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Dr Hans Schneider talks about his life and favorite books

Hans Schneider talks about his interesting life, and lists some of his favourite books…

Hans Schneider’s life has overlapped some of the most significant times in 20th century history.
Dr Schneider has studied and taught geography at universities in Chile and Australia.
These days he maintains computer facilities at a medium-sized manufacturing company.

Also he studies Chinese (Mandarin), but said he had no great hope of ever mastering the language.
In this interview Dr Schneider talks about his earlier years, too, and in the interview he covers some terrible times.

Plus he lists some interesting favorite books.
READERSVOICE.COM: Where were you born, and can you talk a bit about your family?
HANS SCHNEIDER: I was born (1925) in Berlin-Charlottenburg, a couple of blocks from the Kurfuerstendamm, the main artery of West Berlin.
My father was a commodity trader, working from an office not far from home.

I went to the public school on my street – it is still standing.
Shortly after the Nazis took power in1933, all Jewish kids – in my class 6 or 8 out of 40 – were expelled and had to attend schools set up by the Jewish community.
After finishing primary school and a failed attempt to find a high school in my area, I went to the only Jewish high school in Berlin-Moabit, a long way from were I lived; I left the school in 1939 to emigrate.
I know almost nothing about my mother, she died shortly after I was born and I had almost no contact with her family except for a visit to her brother who had a Men’s apparel store in nearby Brandenburg.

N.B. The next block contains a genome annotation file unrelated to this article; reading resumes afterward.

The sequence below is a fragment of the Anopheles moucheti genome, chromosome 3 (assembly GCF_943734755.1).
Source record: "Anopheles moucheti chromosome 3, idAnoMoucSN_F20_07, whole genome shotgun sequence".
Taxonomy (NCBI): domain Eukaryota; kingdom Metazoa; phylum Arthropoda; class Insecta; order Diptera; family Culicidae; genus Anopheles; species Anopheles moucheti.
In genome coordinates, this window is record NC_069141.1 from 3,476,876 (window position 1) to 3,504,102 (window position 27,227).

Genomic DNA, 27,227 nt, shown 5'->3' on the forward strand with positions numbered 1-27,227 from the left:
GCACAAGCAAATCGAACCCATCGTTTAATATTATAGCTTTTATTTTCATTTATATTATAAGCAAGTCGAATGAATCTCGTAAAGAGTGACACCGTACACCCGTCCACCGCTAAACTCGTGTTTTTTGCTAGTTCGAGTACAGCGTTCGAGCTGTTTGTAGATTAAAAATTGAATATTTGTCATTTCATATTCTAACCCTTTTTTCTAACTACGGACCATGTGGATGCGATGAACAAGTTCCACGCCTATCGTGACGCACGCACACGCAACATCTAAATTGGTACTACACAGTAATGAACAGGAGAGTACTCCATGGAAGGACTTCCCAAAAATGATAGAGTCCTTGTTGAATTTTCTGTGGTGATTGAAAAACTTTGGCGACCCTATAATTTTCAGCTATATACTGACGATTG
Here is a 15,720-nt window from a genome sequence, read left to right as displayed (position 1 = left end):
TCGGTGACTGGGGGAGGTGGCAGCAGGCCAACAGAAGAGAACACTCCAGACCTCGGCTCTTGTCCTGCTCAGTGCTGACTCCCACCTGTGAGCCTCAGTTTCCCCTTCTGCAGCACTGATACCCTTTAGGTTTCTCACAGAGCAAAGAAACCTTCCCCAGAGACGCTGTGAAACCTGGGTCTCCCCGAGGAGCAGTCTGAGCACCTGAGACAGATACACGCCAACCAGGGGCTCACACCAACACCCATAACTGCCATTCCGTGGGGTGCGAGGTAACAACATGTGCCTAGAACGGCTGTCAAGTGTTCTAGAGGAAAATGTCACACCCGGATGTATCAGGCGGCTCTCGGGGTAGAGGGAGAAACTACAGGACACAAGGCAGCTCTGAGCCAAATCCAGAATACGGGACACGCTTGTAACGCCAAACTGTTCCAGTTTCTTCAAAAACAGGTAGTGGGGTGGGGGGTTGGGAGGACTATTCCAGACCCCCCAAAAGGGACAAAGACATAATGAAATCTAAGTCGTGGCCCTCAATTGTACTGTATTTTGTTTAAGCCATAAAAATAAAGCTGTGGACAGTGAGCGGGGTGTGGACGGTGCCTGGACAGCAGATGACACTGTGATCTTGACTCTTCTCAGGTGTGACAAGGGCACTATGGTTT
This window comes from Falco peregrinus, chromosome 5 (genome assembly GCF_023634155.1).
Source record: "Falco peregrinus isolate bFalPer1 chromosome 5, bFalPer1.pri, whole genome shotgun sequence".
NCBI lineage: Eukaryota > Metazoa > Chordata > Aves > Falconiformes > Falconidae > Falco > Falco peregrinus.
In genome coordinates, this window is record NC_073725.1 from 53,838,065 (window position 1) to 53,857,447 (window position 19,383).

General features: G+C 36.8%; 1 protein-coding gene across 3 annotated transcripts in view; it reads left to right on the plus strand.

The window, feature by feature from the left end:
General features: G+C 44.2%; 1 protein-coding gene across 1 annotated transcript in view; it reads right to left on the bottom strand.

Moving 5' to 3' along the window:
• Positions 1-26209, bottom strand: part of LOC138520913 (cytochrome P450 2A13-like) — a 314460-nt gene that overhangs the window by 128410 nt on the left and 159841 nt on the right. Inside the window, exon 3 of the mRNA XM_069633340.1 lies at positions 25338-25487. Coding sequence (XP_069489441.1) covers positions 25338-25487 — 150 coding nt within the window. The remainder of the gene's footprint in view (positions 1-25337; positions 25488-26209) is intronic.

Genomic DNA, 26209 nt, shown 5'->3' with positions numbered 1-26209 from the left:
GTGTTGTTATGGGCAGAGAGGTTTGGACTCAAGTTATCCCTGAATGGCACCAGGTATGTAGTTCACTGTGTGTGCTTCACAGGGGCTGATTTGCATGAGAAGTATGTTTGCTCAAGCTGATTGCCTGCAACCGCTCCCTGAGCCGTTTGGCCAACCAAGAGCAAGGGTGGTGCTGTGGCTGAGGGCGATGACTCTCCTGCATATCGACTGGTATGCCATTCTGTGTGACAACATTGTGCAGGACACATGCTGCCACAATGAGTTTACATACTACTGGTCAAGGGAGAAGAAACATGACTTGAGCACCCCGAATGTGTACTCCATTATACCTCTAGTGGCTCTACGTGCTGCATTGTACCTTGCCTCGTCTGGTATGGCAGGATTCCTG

My father remarried but also died young in 1934 at only 44 years of age, leaving my stepmother in a precarious financial situation.
Although she had not much trouble finding a job – she had worked in a bank before marriage – work and looking after me was too much so I ended up living with foster families for the next few years till she remarried.
For me, this was a time of great personal freedom as I only had to show up for meals and could do after school whatever I wanted.
It helped that I had a rail pass and a bicycle; in summer I cycled to school across the city.

Weekends I often spent with my mother who had found a new circle of friends through her employer and his family.
In the summer, I would take the train to Erkner, a lakeside village east of Berlin, and stay with her at a boating and sailing club.
Until 1937/8 mixed (gentile and Jewish) membership was still possible.
RV: What sort of problems did you face daily in your home town in Germany?
HS: Despite many exclusions and prohibitions, I did not feel personally very affected by the Nazi regime until the ‘Kristallnacht” of 1938 when I opened the door to the Gestapo agent who came to arrest my stepfather.
From then on, how to get out of Germany became an obsession for all the Jewish people.
By the end of that year, very few countries would accept refugees, amongst those who did was Chile where a Popular Front (centre-left) government had just been elected; a large number of refugees from the Spanish civil war and from Germany and central Europe were allowed to immigrate.
For the grown-ups, all this was tragic but I felt it was a great adventure and I had decided that if I could not go with my family, I would join my comrades from the Zionist youth movement to which I belonged to escape to Palestine through Eastern Europe.